From these corrupted institutions, other, nominally healthy, state institutions cannot help becoming seriously infected. As the crimes pile up, so, too, do the questions: Who was responsible? Why weren’t they stopped? Who decided to cover it up? Somebody must have told someone – why weren’t they believed? What should we do?
Well, that one’s easy. What do bureaucrats always do when danger threatens? They cover their arses. Or, more precisely, Crown Law covers their arses for them.
The role played by Crown Law in this tragic story of good intentions gone wrong, crimes committed, and cover-ups executed, is, arguably, its most disturbing aspect. In defence of the New Zealand state and its errant institutions Crown lawyers behaved abominably. Victims of state abuse, who had come to the courts seeking justice, and some form of compensation for their appalling treatment at the hands of public servants charged with their care, were deliberately, ruthlessly and repeatedly re-traumatised by Crown Law. Briefed to protect the reputation and interests of the state, the Crown’s legal teams showed the plaintiffs no mercy. The unethical nature of these lawyers’ conduct was not considered relevant. Abuse victims were seen, simply, as threats to be neutralised. And they were.
What kind of state requires such service from its servants? And, what kind of state servant supplies it? An even more disturbing question, from the socialist’s point of view: “Is any other kind of state possible?”
The answer to that last question may very well be “No.” The complex componentry of civilisation, if it is to function effectively, requires a single locus of ultimate authority – along with the human and material resources necessary to enforce its will. What’s more, the state’s coercive powers cannot be shared: everywhere and always, the state must maintain a monopoly on the use of force.
Immortal and irresistible: is it any wonder that the state attract servants with “a very particular set of skills”? Not least, the skill that can keep the violence inherent in all state institutions hidden from public view. A skill which extends, necessarily, to protecting the perpetrators of state violence.
When those involved in meting out violence on behalf of the state are soldiers, police officers and prison guards, most citizens are willing to turn a blind eye. This is less true when the state servants involved are administrators, doctors, nurses, orderlies, teachers, foster-parents and priests. The public expects more of such people. What the state knows, however, is that, given power over others – especially children and young people drawn from the poorest and most powerless sections of society – a certain irreducible percentage of those to whom its authority is entrusted are bound to abuse it.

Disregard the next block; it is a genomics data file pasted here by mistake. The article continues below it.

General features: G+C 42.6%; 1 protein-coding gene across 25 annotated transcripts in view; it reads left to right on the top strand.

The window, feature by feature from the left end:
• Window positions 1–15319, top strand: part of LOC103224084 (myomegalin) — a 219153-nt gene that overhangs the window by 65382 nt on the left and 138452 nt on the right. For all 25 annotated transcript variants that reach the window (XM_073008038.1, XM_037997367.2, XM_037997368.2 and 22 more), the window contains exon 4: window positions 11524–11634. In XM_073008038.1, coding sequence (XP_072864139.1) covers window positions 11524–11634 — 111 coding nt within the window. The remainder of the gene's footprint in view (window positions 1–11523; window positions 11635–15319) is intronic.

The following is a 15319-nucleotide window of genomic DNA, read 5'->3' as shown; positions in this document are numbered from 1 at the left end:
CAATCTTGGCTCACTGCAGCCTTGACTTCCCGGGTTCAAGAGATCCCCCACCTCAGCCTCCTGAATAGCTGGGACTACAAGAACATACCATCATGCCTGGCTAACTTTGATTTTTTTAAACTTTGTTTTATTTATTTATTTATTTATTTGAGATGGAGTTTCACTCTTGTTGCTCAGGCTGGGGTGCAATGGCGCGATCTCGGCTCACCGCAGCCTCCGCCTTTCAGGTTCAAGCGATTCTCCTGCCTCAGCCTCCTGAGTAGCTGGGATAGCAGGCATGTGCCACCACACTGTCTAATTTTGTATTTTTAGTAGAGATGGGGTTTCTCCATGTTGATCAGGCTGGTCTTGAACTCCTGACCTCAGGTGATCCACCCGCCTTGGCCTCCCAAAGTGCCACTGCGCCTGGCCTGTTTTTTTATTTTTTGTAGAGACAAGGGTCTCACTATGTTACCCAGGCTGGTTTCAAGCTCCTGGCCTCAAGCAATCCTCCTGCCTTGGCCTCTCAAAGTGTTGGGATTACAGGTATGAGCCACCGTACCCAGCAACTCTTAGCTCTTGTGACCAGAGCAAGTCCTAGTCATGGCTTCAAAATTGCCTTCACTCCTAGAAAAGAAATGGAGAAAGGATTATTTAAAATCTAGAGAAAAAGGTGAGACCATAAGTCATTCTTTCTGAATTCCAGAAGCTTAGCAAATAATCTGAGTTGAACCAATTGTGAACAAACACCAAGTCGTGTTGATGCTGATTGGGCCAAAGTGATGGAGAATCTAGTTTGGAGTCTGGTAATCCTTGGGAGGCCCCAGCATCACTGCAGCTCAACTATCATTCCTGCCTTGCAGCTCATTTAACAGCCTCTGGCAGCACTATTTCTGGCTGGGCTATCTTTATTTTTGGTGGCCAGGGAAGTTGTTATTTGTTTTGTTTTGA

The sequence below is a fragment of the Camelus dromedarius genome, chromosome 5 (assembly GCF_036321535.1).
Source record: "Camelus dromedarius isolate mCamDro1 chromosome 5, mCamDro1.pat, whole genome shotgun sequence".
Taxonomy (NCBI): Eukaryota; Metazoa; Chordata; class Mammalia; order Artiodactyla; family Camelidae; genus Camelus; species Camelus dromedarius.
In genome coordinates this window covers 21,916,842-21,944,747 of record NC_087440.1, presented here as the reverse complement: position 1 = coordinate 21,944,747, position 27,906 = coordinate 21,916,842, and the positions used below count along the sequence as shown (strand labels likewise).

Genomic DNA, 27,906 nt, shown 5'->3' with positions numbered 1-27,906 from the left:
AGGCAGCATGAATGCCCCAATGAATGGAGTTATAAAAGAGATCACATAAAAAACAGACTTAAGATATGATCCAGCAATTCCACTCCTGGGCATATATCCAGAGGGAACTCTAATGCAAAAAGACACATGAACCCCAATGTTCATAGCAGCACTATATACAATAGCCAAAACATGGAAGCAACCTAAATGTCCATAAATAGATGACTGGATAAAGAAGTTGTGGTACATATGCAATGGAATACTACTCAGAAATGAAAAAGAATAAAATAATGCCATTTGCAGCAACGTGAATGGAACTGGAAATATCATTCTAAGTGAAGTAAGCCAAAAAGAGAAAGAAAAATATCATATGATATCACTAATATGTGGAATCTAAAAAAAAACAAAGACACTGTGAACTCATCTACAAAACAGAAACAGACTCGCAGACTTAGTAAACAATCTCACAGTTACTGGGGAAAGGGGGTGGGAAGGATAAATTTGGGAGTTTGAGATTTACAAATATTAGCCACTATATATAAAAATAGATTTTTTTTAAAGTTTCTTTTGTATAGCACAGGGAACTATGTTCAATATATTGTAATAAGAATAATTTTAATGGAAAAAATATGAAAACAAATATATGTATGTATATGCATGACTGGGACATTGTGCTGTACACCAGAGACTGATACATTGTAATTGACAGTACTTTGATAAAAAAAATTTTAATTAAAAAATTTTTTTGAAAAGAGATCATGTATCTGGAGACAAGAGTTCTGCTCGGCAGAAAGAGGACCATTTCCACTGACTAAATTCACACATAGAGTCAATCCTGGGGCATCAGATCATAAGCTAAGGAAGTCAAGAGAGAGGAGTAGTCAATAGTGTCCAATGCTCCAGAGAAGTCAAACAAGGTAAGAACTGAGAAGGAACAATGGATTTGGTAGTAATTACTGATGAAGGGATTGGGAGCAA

What matters – especially to the socialist – is the precise size of that percentage. If it’s one in a thousand, then a benign state remains a viable proposition. But, what if its one in a hundred? What is it’s one in ten? What if, as Professor Stanley Milgram’s grim experiment appeared to confirm more than 50 years ago, fewer than one in ten of us will refuse to inflict pain when instructed to do so by a person in authority?
In the Royal Commission of Inquiry into Abuse in Care’s interim report, released on Wednesday, 16 December 2020, the astounding figure of a quarter-of-a-million New Zealanders are estimated to have experienced abuse at the hands of their institutional carers between 1950 and 1999. That’s 5,000 persons per year, across a country which, for most of that time, had between two and four million inhabitants. When Air New Zealand Flight 901 crashed into Mt Erebus in 1979, killing all 257 people on board, it is said that just about every New Zealander had some connection with at least one of the victims. Imagine, then, how many people must have been aware that something very bad was going on in New Zealand’s state and private institutions dedicated to juvenile care.
What socialists need to ask themselves is this: “If that many people suffered, and so many people knew they were suffering, then why wasn’t it stopped?” If the best answer they can get turns out to be: “Because, in the end, citizens do not shape the state. In the end, the state shapes its citizens.” Then, perhaps, it is time, even for conservative leftists, to give anarchism a try.